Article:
A vaccine to prevent cervical cancer appears to work best when given to girls aged 10 to 14.

The vaccine, Cervarix, which targets the human papilloma virus which can cause cervical cancer, is being developed by GlaxoSmithKline (GSK).

Cervarix was still as effective in the 15-25 age group but the immune response was twice as high in the younger girls, the drugs giant says today.

This suggests that the effects of the jab could last longer when given at an earlier age, which would reduce the need for booster jabs. The research was to be presented at the Interscience Conference on Antimicrobial Agents and Chemotherapy in Washington DC.

Cervarix targets two types of the virus which are responsible for about 70 per cent of all cervical cancer cases.

The researchers found that the antibody response in the 15 to 25 age group was high enough to combat the virus, matching research previously published in The Lancet.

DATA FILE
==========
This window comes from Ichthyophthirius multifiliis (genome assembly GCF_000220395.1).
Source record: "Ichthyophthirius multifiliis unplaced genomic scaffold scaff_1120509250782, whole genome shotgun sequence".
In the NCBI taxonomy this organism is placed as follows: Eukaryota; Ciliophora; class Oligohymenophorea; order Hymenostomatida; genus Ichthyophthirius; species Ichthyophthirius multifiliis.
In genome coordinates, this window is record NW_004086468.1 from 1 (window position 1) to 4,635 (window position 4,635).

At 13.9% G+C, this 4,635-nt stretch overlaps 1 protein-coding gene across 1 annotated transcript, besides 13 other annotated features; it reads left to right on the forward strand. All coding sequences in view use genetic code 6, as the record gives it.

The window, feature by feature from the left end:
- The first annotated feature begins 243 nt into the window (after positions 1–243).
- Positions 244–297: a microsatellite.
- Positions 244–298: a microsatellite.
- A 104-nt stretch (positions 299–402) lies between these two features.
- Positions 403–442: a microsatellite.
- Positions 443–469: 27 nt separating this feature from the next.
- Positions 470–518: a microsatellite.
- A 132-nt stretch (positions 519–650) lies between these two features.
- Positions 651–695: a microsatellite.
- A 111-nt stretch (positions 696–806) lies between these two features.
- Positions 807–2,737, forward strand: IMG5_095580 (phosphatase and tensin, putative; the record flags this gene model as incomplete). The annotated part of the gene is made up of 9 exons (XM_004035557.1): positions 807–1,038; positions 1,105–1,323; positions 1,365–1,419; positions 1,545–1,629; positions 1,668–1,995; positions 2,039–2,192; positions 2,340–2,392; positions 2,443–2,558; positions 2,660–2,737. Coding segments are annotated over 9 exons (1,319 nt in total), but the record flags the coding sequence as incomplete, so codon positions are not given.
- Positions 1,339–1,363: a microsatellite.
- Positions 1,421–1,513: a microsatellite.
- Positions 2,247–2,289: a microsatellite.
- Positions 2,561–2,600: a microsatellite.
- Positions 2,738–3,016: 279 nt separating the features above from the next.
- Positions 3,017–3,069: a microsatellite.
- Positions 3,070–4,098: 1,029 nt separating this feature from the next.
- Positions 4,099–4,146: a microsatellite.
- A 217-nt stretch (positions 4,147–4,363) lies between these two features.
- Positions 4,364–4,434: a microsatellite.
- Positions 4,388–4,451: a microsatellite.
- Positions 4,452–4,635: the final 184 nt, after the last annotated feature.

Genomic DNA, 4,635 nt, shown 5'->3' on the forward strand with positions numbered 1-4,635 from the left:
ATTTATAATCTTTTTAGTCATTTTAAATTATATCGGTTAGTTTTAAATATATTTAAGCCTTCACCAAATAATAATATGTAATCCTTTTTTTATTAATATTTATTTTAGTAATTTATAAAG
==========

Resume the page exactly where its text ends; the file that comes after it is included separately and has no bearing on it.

This showed that the vaccine provided complete protection against persistent infection with papilloma virus types 16 and 18 in this group of women.

But the latest study found that the antibody response among the younger girls was double the level in the older age group.

The researchers said this finding was encouraging, and might be associated with a longer persistence of antibodies. This would be important if the vaccination were given at an earlier age.

The idea of inoculating girls against the virus is controversial because the disease is a sexually transmitted infection.

Women can catch it at any time from their first sexual contact. A large proportion are infected by the time they are 30.

But the latest research suggesting that Cervarix is more effective in younger girls will add support for early vaccination.

Dr Anne Szarewski, a clinical consultant for Cancer Research UK, said: "A vaccine that could prevent around 70 per cent of cervical cancers is an exciting prospect for all women."

Cervarix is in clinical trials involving more than 30,000 women around the world.

Around 3,000 new cases of cervical cancer - and 1,000 deaths - are reported each year in the UK.

The death rate has dropped significantly since the introduction of cervical screening, which is thought to save the lives of around 4,500 women a year.